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Critical nutrients for your baby: Part 2

A second critical nutrient that babies need in the first year of life are the ‘Essential Fatty Acids’ or EFA’s. Essential because your baby’s body can’t make them, they have to come from food. This article focuses on one of these called omega 3, which is very important for babies as its needed for brain and vision development.




Omega 3 is a family of fatty acids consisting of many compounds but the three most commonly referred to are:

  1. docosahexaenoic acid (DHA),
  2. eicosapentaenoic acid (EPA) 
  3. alpha-linolenic acid (ALA)

They are needed in every cell in your body, they have anti-inflammatory properties and are involved in the messaging between the brain and the rest of their body meaning they can affect mood, concentration, intellect and attention. Of the three types of Omega 3, the human body can use DHA the most efficiently and you can find this in oily fish such as salmon, trout, mackerel, herring, sardines and anchovies. White fish contains a small amount of DHA and EPA too.

ALA is found in chia seeds, linseeds, hemp, walnuts, pecans, hazelnuts, tofu, rapeseed oil and in some green leafy vegetables. However this type of omega-3 has to be converted by the liver into DHA and EPA in your baby’s body and the conversion isn’t very efficient, so eating DHA and EPA directly from oily fish is the best way to obtain it.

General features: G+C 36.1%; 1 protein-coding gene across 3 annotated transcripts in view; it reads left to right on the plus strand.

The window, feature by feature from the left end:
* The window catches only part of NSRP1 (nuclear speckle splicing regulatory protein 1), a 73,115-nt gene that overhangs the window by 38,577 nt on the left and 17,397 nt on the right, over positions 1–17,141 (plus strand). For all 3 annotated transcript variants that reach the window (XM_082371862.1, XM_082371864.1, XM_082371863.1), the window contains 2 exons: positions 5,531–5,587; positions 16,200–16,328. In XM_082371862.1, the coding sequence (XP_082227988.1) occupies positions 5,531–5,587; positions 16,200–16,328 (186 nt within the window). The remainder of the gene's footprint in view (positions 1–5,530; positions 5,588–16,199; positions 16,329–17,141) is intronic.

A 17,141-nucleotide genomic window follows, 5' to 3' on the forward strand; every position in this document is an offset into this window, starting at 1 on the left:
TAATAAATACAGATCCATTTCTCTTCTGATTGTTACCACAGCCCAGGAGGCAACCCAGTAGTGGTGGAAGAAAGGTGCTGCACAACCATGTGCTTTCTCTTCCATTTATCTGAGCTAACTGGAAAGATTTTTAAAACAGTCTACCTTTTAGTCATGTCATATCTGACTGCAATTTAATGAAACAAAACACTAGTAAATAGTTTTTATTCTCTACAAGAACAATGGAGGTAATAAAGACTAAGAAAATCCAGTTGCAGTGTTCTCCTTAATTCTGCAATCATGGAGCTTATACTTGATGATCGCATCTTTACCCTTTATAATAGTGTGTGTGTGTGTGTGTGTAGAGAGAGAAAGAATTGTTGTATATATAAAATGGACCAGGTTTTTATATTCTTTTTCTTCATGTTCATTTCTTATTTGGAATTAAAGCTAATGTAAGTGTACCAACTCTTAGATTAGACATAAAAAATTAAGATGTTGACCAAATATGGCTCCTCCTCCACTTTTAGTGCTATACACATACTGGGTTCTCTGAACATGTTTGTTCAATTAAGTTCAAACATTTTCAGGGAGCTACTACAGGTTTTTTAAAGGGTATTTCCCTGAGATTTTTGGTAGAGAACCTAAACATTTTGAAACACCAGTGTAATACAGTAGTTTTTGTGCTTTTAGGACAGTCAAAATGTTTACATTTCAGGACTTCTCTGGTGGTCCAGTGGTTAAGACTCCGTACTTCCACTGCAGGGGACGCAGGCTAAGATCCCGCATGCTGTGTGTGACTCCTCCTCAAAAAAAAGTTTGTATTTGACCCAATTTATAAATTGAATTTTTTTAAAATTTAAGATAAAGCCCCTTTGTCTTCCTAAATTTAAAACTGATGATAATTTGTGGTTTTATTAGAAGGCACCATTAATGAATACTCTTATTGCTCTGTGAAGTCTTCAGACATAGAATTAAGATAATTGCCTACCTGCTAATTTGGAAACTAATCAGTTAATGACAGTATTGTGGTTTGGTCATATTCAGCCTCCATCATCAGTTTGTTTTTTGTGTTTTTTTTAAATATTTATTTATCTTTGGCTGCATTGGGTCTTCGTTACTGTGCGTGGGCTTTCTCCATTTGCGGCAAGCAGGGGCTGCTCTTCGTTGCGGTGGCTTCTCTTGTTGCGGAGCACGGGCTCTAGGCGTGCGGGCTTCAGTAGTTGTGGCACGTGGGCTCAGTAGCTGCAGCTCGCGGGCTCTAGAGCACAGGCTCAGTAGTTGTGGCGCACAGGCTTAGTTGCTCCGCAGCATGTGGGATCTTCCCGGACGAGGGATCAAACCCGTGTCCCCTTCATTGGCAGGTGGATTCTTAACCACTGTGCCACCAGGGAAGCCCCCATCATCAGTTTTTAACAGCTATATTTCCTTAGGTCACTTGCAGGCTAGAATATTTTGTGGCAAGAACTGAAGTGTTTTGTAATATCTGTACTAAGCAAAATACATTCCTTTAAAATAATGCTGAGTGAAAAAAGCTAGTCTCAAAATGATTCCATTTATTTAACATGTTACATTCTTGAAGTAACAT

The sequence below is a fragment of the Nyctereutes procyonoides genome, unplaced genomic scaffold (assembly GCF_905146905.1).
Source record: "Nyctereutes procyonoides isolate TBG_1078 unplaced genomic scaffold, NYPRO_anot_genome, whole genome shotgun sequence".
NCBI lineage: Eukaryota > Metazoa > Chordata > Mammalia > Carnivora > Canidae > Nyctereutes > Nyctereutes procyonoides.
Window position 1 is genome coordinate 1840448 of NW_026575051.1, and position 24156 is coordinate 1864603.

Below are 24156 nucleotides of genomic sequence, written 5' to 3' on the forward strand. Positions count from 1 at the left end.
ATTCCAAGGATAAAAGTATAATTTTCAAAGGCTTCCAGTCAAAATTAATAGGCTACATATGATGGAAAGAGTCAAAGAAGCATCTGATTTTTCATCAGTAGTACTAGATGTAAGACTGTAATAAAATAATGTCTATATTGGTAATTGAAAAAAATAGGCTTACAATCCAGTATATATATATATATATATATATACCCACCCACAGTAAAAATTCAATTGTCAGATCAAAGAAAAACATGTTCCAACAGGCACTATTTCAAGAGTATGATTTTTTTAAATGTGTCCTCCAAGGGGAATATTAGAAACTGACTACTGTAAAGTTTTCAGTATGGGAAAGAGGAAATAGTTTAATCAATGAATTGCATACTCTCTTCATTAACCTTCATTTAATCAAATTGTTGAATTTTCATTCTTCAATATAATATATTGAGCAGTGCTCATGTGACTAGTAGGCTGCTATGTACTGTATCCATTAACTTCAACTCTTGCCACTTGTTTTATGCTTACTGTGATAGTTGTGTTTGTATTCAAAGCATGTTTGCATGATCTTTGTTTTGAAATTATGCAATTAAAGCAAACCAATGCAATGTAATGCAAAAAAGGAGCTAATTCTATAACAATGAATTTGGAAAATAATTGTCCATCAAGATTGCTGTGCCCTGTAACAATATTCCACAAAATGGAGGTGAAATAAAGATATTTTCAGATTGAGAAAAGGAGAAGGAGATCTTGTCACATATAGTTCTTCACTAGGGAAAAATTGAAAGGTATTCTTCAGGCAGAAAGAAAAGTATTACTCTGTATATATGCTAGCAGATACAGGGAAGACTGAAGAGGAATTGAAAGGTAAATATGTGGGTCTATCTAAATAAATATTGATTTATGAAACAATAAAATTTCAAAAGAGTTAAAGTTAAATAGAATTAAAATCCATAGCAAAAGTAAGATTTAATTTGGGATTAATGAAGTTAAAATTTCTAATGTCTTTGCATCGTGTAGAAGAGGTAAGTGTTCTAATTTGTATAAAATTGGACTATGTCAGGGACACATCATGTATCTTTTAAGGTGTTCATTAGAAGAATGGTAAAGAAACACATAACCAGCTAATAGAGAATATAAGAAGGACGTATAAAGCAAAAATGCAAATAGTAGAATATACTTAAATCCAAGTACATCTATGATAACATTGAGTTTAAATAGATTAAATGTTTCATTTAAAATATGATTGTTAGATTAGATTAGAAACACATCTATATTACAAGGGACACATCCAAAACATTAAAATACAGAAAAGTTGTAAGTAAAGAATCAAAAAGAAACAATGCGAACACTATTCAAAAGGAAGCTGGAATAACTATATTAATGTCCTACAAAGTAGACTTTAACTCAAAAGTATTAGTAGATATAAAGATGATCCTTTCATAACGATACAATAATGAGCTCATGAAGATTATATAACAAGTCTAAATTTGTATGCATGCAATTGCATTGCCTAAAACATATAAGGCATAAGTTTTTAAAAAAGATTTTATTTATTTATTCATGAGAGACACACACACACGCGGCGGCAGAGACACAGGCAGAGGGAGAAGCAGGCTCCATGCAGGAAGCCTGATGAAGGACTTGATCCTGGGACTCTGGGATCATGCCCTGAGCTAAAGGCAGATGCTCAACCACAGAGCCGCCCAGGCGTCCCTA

Government guidelines recommend up to 2 portions of fish per week, one of which should be oily. However as a nutritionist I don’t think it does any harm to make both portions of fish oily (as opposed to one white fish and one oily fish) as the amount of food babies and children actually eat is variable.

You shouldn’t give you baby more than two portions however, as unfortunately oily fish can contain small amounts of pollutants which can build up in the body and we don’t yet understand how toxic this may be.

Swordfish, shark and marlin however contain very high levels of the pollutant mercury and therefore it is advised that children avoid eating these. Tuna although not an oily fish, also contains a small amount of mercury too so children should have this no more than twice a week.

A portion of fish varies as your baby grows:

7 – 18 months – 20g – 30g fish or 1/4 of a fillet

18 months – 3 years 30-90g 1/4 – 3/4 of a fillet

4-6 years – 1/2 to one small fillet 60-120g

There is good evidence that omega-3 plays a role in the development of your babies brain and retina in the eye. This is so important that it has been made law that all infant formula has to have omega-3 added. Omega-3 passes from mums diet into breastmilk, so breastfeeding mums should make sure they eat oily fish too.

Don’t forget also that fish contains other important nutrients including protein, iodine, selenium, calcium, vitamin A and some vitamin D.

Is Omega 3 good for older children and adults too?